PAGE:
Entity Framework Core

This is a note based on https://docs.microsoft.com/en-us/ef/core/index.

1. EF Core Model

EF uses a set of conventions to build a model based on entity classes. The model building can be customized by additional configuration. You can use either fluent API or data annotations to configure the model. The ModelBuilder Fluent API is prefered because it is more powerful and unintrusive than the data annontation method.

By convention, types that are exposed in DbSet properties on your context and types mentioned in onModelCreating method are included in the database model. Use modelBuilder.Ignore<MyEntityType>() to exclude a type.

By convention, public properties with a getter and a setter will be include in the model. Use modelBuilder.Entity<MyEntityType>.Ignore(e => e.PropertyToBeIgnored) to exclude a property.

By convention, a property named id or <type name>Id will be configured as the key of an entity. Use HasKey() to specify a property (or multiple properties) as the key (or composite key) of an entity.

By convention, primary keys that are of an integer or GUID data type will have values generated on add (DatabaseGeneratedOption.Identity). All other properties will be setup with no value generation (DatabaseGeneratedOption.None). With fluent api, you can configure the generation type using one of the three methods: .ValueGeneratedNever(), ValueGeneratedOnAdd(), or ValueGeneratedOnAddOrUpdate() (for the type DatabaseGeneratedOption.Computed).

By convention, a property whose CLR type cannot contain null wil be configured as required. Nullable types are configured as optional. Use IsRequired to make it as required.

By convention, a database provider uses a data type for the longest length of the CLR data type. For example, Microsoft SQL Server will use nvarchar(max) for string properties or nvarchar(450) if the column is used as a key. Use HasMaxLength() method to set a max length.

For concurrency control or row version, use IsConcurrencyToken() method to add a concurrency token to the model and use IsRowVersion() to configure a timestamp. A timestamp is also used as a concurrency token.

By convention, when a relationship is discovered but no foreign key property is found in the dependent entity clas, a shadow foreign key property will be created with a name pattern of <navigation property name><principal key property name>. Use Property<DataType>("PropertyName") to create a shadow property.

By convention, a relationship will be created when ther is a navigation property discovered on a type. A property is considered a navigation property if it points to cannot be mapped as a scalar type by the current database provider. Navigation properties can be defined in both sides or in one side. If no foreign key defined in the dependent entity, a shadow foreign key property will be created. By convention, cascade delete will be set to Cascade for requred relationships and ClientSetNull for optional relationships. to configure a relationship, you start by identifying the navigation properties that make up the relationship. HasOne or HasMany identifies the navigation property on the entity type you are working on. WithOne or WithMany to identify the inverse navigation. A parameterless WithOne or WithMany indidates that there is conceptually a refernce or collection on the other end of the relationship. Use HasForeignKey to define the foreign key property. Use HasPrincipalKey to use an alternate key of the principal. Use IsRequired to configure whether the relationship (and the foreign key) is required or optional. Use OnDelete to configure cascade delete behavior. When define one-to-one relationship, you need to specify the dependent entity type using HasForeignKey<DependentType>.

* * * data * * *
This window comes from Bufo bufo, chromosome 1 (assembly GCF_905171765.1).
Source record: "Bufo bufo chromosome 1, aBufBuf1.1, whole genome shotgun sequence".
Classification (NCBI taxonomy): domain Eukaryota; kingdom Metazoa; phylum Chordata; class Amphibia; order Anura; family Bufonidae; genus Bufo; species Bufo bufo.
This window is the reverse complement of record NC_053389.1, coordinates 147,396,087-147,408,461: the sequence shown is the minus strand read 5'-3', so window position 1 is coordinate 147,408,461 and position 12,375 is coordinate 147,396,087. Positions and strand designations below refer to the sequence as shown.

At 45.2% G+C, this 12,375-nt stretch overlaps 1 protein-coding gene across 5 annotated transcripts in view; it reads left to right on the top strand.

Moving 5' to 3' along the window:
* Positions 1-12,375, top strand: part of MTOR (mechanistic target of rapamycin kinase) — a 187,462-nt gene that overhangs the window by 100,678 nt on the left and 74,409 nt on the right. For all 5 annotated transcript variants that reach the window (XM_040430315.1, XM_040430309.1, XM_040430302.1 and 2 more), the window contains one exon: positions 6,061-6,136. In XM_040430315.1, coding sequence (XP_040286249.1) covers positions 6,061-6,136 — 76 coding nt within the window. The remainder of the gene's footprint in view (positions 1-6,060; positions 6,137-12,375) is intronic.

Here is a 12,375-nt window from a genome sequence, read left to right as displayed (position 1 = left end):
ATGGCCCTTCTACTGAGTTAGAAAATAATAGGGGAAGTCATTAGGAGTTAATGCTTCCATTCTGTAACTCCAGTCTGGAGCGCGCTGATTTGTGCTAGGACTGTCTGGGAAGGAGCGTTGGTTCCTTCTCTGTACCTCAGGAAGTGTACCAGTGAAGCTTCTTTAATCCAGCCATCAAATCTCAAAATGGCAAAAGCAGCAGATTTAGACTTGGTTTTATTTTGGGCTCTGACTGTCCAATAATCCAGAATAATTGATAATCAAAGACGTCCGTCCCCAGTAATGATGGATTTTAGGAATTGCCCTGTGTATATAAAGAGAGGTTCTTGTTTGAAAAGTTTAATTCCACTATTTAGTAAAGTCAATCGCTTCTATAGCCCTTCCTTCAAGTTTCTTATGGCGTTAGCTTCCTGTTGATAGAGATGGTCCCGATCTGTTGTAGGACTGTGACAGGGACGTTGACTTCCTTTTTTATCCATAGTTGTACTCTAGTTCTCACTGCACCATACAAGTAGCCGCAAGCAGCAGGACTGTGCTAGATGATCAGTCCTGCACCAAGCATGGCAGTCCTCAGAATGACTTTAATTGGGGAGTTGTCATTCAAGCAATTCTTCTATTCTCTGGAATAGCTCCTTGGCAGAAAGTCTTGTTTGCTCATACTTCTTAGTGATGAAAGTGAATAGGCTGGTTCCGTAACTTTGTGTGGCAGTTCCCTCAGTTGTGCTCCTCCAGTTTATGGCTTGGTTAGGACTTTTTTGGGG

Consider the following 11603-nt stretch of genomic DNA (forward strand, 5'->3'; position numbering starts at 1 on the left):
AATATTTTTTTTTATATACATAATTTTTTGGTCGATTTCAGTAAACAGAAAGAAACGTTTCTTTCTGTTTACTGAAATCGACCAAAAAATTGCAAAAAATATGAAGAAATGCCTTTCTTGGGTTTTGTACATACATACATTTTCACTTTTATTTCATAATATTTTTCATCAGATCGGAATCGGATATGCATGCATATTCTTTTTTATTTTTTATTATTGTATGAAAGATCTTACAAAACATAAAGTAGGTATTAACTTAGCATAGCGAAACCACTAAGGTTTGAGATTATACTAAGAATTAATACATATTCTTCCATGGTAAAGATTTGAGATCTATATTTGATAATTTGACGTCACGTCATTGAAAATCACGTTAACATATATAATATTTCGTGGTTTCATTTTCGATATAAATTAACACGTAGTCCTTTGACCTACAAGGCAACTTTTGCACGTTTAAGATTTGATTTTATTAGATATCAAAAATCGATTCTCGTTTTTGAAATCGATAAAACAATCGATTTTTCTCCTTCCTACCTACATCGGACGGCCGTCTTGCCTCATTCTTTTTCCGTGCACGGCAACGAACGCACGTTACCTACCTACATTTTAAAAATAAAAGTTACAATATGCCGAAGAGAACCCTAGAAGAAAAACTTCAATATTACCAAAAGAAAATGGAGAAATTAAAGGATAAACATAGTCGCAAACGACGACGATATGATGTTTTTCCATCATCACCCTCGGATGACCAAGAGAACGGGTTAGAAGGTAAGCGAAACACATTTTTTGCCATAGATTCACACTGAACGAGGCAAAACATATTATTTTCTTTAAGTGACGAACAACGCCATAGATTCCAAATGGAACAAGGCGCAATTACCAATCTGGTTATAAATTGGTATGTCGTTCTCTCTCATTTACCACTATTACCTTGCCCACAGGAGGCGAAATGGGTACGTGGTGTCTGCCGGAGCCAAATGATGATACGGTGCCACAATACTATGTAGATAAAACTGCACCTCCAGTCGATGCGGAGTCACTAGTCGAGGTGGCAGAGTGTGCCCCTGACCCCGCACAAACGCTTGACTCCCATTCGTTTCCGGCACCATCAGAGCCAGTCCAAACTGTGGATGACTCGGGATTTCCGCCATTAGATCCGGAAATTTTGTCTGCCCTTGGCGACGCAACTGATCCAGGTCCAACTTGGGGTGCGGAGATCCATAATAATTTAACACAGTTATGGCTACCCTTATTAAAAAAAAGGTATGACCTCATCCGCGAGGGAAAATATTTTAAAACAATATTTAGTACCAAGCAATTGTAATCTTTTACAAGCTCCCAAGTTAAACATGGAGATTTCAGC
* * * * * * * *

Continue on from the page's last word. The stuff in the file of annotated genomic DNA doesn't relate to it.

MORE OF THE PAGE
By convention, an index is created for each foreign key property. Use HasIndex to create an index for a property. By default, it’s non-unique, use IsUnique to make it unique.

By convention, an alternative key is introduced when a property is configured in HasPrincipalKey. Use HasAlternativeKey to explicitly define one.

By convention, the following fields will be discovered as backing fields for a given property.

_<camel-cased property name>
_<property name>
m_<camel-cased property name>
m_<property name>

Use HasField, UsePropertyAccessMode, Property to configure a backing field.

Uee IModelCacheKeyFactory to use context property in model creating.

2. RDB Modeling

Written on November 6, 2017